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LGBTQ candidates score milestones in elections across US

by Lisa Keen

Liliana Bakhtiari, left, won a seat on the Atlanta City Council; Dion Manley won a seat on an Ohio school board; and Crystal Hudson became one of two Black LGBTQ women to win seats on the New York City Council. Photos: Courtesy the campaigns
Liliana Bakhtiari, left, won a seat on the Atlanta City Council; Dion Manley won a seat on an Ohio school board; and Crystal Hudson became one of two Black LGBTQ women to win seats on the New York City Council. Photos: Courtesy the campaigns  

It was a hard night for Democrats November 2, as candidates for governor in two heavily Democratic states lost enormous support — and at least one of the two seats — to Republicans. But LGBTQ candidates scored some milestones according to preliminary returns.

This included the first openly LGBTQ Muslim to win a Georgia election, taking a seat on the Atlanta City Council; the first black LGBTQ person to win election in the state of Montana, winning a seat on the Bozeman City Commission; the first transgender candidate to win election in Ohio, to a local school board; and the first openly LGBTQ woman to win election to the Detroit City Council.

The LGBTQ Victory Fund, a national group that promotes and supports campaigns of openly LGBTQ candidates, said it was tracking at least 242 openly LGBTQ candidates who were on the November 2 ballot. Although not all the races it was tracking had reported by press time on the morning of November 3, it noted that, so far, 59 had won, 50 had lost, and 22 had advanced to runoffs.

There were more than 80 openly LGBTQ candidates for city and town council seats November 2, plus 11 openly LGBTQ candidates for mayor. Only nine LGBTQ candidates ran for state House seats and only one for state Senate. There were also at least seven LGBTQ candidates for various local court seats, at least five other races for miscellaneous posts, such as town auditor, and at least 10 LGBTQ candidates running for school board seats.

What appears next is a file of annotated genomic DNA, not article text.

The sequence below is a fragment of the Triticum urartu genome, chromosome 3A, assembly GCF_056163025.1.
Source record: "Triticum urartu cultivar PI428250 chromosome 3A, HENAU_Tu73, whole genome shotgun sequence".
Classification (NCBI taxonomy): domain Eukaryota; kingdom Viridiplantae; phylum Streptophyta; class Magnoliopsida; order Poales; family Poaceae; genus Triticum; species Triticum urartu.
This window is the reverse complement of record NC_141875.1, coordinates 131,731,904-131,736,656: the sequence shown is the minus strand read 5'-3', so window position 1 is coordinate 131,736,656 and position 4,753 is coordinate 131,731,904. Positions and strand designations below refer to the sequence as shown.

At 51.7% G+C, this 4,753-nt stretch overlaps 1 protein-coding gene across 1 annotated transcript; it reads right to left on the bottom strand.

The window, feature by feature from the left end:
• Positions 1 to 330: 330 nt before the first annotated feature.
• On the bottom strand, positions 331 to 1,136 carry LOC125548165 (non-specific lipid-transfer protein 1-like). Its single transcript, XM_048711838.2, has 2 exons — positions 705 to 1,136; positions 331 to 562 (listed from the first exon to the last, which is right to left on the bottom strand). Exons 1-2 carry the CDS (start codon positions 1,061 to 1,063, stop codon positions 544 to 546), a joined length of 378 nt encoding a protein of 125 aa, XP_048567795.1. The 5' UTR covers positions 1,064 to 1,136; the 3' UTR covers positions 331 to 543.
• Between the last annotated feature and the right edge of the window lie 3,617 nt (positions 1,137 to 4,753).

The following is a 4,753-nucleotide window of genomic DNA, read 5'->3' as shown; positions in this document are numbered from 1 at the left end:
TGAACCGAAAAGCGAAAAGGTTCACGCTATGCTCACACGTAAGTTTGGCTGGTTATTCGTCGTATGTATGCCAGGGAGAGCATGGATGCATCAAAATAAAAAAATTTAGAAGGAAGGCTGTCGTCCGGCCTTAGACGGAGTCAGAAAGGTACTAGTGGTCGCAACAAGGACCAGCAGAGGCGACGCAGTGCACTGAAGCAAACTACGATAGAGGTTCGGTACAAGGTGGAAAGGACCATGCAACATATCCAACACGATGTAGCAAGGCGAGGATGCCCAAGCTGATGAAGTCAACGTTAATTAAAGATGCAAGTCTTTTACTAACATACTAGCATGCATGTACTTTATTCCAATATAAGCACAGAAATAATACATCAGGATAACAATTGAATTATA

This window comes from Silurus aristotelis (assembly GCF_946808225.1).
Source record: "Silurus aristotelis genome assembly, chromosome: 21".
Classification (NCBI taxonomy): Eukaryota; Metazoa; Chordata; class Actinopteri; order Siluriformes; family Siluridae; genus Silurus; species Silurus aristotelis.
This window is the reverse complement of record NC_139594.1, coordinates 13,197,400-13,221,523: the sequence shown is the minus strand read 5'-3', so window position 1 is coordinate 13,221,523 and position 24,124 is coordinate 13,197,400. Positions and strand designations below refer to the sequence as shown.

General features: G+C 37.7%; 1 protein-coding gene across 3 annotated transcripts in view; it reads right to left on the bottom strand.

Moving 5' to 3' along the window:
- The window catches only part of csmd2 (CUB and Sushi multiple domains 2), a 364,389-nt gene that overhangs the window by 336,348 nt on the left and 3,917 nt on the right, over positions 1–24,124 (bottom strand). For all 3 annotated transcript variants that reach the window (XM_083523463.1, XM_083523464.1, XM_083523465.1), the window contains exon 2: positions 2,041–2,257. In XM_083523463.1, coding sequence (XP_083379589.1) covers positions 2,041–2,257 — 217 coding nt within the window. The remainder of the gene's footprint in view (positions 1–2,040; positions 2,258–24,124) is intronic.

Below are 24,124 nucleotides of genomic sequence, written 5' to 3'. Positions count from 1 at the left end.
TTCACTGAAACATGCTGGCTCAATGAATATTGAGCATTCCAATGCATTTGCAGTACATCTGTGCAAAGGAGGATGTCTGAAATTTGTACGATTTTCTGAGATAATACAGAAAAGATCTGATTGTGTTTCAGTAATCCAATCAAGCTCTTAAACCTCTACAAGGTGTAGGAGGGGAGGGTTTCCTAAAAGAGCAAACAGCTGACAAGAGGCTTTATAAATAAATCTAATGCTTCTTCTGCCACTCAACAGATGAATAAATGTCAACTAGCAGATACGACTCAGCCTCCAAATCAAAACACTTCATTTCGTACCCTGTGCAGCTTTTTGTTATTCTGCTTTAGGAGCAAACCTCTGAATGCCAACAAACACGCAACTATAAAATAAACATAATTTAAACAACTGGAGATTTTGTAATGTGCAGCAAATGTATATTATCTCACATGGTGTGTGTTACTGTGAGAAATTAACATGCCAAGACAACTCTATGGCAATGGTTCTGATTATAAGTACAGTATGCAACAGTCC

Big fights in little races
Local school boards have in recent weeks become the focus of much attention, with part of the Republican political strategy involving tapping into resentment, or stirring up controversies, about LGBTQ books, abortion and the teaching of critical race theory. Republican candidates in larger races then use those controversies to pull in moderate voters.

Virginia's Republican gubernatorial contender, first-time candidate Glenn Youngkin, laser-focused on parents in the final weeks of his successful campaign. He was able to play on stories circulating in the more-Democratic northern parts of the state — such as alleged gay pornography books in public school libraries and alleged sexual assaults by a transgender student. He promised parents he would make sure they were part of the decision-making process for local school curricula.